Monday, July 4, 2011

Linda Chung appeared in Billboard All Over HK (complaints)

One arm raised, the back of her red skirt billowing to reveal a pair of long, slender legs, singer-actress Linda Chung Ka-yan is on billboards all over Hong Kong these days, promising a flat tummy, firm arms or a life without cellulite.

She is a vision of perfection as she advertises Slim Beauty, a spa and slimming centre. All is not as it seems, however. Before going on display, her image was doctored with that favourite tool of image-enhancers, Photoshop.

And it is not alone among the spas and beauty salons that abound in image-conscious Hong Kong where such alterations are widely tolerated despite being frowned on elsewhere, drawing censure and sometimes hefty fines.

A spokesman for rival Oasis Beauty said of its advertisements with model Sarah C: "We enhanced her skin tone a bit." Such a touch-up can be done easily on a computer, as shown in the pictures here.

In Britain, that admission might have got the salon into trouble.

An advertisement featuring former model Twiggy for Procter & Gamble's Olay Definity Eye Illuminator cream was judged misleading by Britain's Advertising Standards Authority in December 2009 after the company did post-production work around her eyes.

Two years earlier, the authority condemned L'Oreal for an advertisement featuring the Spanish actress Penelope Cruz that claimed women could have up to 60 per cent longer eyelashes with its Telescopic mascara. But someone complained it looked fake, and fake it was. The authority ordered the French brand to add a disclaimer on future advertisements whenever models were wearing false lashes

In Sweden last year, L'Oreal was ordered to pay a fine of 1 million Swedish kroner (HK$1.24 million) for its claims for two anti-ageing creams, one of which was said to reduce wrinkles "as fast as a laser" and reduce their visibility by up to 70 per cent.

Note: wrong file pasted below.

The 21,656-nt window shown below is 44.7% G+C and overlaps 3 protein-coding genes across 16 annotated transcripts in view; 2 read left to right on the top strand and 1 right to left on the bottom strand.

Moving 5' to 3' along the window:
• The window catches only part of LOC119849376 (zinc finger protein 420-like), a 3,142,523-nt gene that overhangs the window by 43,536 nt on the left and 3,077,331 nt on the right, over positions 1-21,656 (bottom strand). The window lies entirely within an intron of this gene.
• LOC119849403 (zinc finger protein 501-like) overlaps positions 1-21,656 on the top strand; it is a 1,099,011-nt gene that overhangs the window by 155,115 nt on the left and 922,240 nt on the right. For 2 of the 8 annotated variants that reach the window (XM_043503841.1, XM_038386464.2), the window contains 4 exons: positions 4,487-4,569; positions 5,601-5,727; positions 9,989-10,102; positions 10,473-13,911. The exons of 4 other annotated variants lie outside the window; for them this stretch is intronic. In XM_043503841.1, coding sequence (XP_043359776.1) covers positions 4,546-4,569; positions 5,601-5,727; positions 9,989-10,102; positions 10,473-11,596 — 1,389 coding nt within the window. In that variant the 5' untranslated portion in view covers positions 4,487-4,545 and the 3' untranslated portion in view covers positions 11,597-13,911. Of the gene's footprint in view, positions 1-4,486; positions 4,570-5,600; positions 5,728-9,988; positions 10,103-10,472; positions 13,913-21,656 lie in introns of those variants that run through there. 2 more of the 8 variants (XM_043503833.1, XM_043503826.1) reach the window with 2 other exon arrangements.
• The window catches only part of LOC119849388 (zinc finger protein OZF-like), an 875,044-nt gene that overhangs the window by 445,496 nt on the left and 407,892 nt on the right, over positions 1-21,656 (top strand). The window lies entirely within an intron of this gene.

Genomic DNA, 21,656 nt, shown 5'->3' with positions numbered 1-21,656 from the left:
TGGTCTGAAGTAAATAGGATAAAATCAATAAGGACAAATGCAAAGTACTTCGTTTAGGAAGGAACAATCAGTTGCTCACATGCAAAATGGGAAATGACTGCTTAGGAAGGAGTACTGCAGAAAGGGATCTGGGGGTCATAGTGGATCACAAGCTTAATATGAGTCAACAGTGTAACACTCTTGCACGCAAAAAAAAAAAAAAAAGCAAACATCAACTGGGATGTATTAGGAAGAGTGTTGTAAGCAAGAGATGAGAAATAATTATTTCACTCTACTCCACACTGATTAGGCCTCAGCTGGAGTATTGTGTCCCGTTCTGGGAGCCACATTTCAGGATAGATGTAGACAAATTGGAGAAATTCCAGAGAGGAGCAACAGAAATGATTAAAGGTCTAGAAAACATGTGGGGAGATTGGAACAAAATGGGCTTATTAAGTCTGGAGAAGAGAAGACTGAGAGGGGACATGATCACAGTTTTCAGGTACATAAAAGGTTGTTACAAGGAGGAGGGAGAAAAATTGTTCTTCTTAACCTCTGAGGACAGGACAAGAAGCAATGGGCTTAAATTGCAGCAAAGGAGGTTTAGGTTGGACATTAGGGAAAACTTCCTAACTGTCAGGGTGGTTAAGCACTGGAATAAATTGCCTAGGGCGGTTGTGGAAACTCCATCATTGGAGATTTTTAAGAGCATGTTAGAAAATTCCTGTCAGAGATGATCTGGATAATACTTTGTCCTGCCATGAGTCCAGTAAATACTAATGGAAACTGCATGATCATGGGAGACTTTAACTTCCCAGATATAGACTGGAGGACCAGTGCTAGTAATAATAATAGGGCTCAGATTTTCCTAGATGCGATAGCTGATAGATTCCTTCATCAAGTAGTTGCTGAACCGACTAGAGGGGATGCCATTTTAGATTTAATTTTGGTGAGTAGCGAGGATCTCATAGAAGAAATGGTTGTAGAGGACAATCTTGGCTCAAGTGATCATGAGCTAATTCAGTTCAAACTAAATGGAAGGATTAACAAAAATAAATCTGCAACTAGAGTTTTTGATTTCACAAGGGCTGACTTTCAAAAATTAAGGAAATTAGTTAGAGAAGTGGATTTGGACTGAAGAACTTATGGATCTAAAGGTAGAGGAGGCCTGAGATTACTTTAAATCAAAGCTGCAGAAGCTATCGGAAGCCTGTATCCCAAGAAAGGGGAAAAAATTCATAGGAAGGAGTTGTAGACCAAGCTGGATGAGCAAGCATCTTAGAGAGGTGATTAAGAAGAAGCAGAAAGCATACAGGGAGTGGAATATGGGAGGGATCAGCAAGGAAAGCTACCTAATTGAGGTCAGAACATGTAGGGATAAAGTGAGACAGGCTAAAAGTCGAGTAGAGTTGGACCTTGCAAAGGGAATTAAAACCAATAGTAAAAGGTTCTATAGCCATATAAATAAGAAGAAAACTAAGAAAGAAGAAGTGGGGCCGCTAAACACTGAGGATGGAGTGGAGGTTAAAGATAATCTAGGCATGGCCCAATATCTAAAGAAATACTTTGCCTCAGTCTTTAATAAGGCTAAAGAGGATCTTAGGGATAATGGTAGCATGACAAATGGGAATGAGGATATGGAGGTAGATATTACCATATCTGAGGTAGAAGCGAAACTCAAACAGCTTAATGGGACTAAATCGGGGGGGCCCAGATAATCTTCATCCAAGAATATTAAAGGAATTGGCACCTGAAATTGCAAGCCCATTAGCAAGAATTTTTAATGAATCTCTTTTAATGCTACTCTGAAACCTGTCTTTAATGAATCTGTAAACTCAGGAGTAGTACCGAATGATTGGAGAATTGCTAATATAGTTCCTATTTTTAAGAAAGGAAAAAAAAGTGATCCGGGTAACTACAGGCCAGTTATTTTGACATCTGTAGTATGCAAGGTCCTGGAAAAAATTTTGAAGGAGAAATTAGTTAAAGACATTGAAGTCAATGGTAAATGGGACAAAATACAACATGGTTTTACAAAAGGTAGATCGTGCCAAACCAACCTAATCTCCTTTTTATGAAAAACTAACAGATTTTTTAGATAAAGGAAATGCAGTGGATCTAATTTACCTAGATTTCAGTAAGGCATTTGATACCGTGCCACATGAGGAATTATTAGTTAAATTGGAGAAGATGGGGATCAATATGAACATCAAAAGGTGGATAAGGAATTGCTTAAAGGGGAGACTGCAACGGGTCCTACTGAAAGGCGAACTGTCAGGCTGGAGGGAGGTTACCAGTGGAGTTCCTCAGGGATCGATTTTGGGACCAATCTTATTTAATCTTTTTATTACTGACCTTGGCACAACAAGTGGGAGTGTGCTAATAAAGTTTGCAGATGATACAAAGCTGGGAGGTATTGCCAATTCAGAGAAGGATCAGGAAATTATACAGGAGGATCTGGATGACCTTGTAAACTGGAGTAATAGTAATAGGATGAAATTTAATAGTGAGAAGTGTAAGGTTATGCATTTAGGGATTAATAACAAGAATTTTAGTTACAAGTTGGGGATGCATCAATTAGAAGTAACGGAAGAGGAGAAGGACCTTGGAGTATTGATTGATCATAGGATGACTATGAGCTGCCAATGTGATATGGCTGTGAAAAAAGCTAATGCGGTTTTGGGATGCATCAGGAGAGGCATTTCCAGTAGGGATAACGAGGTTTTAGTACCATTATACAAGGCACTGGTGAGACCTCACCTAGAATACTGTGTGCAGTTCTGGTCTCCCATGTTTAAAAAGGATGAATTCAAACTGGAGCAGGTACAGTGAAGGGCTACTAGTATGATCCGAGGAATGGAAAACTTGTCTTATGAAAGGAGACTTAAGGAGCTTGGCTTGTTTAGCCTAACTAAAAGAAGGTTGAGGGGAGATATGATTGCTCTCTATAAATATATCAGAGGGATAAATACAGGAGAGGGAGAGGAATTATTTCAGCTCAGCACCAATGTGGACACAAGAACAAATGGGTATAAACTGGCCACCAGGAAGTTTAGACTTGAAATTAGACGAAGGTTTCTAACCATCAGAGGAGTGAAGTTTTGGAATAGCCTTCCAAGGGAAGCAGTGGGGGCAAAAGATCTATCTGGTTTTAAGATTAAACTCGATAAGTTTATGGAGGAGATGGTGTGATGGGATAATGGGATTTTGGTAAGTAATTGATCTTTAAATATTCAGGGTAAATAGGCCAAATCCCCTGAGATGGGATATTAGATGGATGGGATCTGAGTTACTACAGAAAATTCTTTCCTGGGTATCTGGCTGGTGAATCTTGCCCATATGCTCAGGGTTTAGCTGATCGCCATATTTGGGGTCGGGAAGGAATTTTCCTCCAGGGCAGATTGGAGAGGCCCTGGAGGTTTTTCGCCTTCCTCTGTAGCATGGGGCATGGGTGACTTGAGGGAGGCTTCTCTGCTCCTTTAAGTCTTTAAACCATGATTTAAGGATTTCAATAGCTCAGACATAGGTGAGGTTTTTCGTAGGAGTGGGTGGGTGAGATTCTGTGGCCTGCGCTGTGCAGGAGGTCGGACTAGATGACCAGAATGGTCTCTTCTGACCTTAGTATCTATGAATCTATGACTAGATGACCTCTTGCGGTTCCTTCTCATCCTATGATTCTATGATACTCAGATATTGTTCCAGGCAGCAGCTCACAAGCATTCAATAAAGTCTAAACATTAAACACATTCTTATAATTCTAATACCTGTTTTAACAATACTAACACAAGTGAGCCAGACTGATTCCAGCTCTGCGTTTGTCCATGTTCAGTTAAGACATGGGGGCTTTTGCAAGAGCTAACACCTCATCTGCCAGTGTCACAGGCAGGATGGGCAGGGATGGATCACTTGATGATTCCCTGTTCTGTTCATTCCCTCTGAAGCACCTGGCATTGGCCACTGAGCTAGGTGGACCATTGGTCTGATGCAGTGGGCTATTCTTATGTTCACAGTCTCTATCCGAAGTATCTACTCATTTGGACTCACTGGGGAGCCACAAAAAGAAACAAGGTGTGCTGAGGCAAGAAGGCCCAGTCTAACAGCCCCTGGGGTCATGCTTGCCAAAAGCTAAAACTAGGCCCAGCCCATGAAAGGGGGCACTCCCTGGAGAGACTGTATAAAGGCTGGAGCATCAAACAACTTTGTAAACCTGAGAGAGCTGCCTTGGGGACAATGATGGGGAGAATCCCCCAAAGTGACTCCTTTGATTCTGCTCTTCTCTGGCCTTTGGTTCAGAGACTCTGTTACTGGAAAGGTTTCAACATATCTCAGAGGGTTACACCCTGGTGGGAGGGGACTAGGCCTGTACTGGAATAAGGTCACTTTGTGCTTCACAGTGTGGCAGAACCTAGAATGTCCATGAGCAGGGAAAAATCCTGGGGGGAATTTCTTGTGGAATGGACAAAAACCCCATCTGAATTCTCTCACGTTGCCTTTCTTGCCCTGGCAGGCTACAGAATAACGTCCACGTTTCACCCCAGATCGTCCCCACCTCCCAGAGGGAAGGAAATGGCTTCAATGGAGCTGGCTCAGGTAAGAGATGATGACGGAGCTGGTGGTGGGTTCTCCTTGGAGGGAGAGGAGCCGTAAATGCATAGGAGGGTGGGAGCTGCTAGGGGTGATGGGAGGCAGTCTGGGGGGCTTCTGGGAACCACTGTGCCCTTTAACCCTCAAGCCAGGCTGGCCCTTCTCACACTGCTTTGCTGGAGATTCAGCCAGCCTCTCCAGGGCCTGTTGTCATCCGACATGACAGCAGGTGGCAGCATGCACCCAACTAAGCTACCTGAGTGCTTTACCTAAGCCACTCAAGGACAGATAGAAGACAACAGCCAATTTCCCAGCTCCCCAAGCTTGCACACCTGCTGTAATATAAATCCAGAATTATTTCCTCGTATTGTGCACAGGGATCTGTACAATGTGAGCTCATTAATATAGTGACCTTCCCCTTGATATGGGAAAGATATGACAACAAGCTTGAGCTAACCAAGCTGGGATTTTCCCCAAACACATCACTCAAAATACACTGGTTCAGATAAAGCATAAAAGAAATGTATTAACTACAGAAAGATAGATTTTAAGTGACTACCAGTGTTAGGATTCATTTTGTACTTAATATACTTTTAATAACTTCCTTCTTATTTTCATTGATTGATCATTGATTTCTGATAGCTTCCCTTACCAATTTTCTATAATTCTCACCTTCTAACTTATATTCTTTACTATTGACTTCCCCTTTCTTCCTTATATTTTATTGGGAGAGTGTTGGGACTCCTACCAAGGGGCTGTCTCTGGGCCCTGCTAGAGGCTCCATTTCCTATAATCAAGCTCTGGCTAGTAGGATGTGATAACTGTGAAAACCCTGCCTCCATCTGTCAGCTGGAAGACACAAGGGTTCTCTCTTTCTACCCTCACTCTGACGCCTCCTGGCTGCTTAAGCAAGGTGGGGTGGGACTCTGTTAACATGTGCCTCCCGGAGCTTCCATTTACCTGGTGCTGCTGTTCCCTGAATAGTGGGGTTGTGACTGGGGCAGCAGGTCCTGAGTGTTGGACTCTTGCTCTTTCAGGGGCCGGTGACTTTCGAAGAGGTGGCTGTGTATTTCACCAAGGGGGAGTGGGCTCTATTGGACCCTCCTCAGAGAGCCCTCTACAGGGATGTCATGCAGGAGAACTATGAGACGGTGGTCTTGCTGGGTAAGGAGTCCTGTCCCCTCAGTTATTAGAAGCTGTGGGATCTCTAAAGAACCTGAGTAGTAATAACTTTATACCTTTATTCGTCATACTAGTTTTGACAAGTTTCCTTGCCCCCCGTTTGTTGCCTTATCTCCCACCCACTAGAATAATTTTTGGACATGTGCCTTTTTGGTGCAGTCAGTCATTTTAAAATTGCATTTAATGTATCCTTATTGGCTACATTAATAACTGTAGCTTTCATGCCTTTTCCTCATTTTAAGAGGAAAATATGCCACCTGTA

Despite the widespread use of such strategies in Hong Kong, its residents are becoming more sceptical.

A "Hong Kong Study on Advertising Credibility", published in the Journal of Consumer Marketing in 2009 said: "Doubts about the truthfulness of many advertisements have increased significantly in recent years."

Professor Gerard Prendergast, a co-author of the study and head of Baptist University's marketing department, said the four most misleading types of advertisement were those for weight-loss products, weight-loss services, hair regrowth products and cosmetics.

The Consumer Council recorded 469 complaints in 2008 and 514 in 2009 about beauty parlours' dubious practices. Commenting on the use of Photoshop, a council spokeswoman said: "I suppose what is at issue here is authenticity. If everybody used Photoshop, you'd have to have proof and evidence on how they applied it, as it can be used in enhancing the colours or making the picture sharper, not necessarily altering the shape or features of the model."

Professor Francis Chow Chun-chung, president of the Hong Kong Association for the Study of Obesity, said such advertisements were not aimed at medically obese people.

Linda looks gorgeous don't you agree??? She looks perfect!!!!


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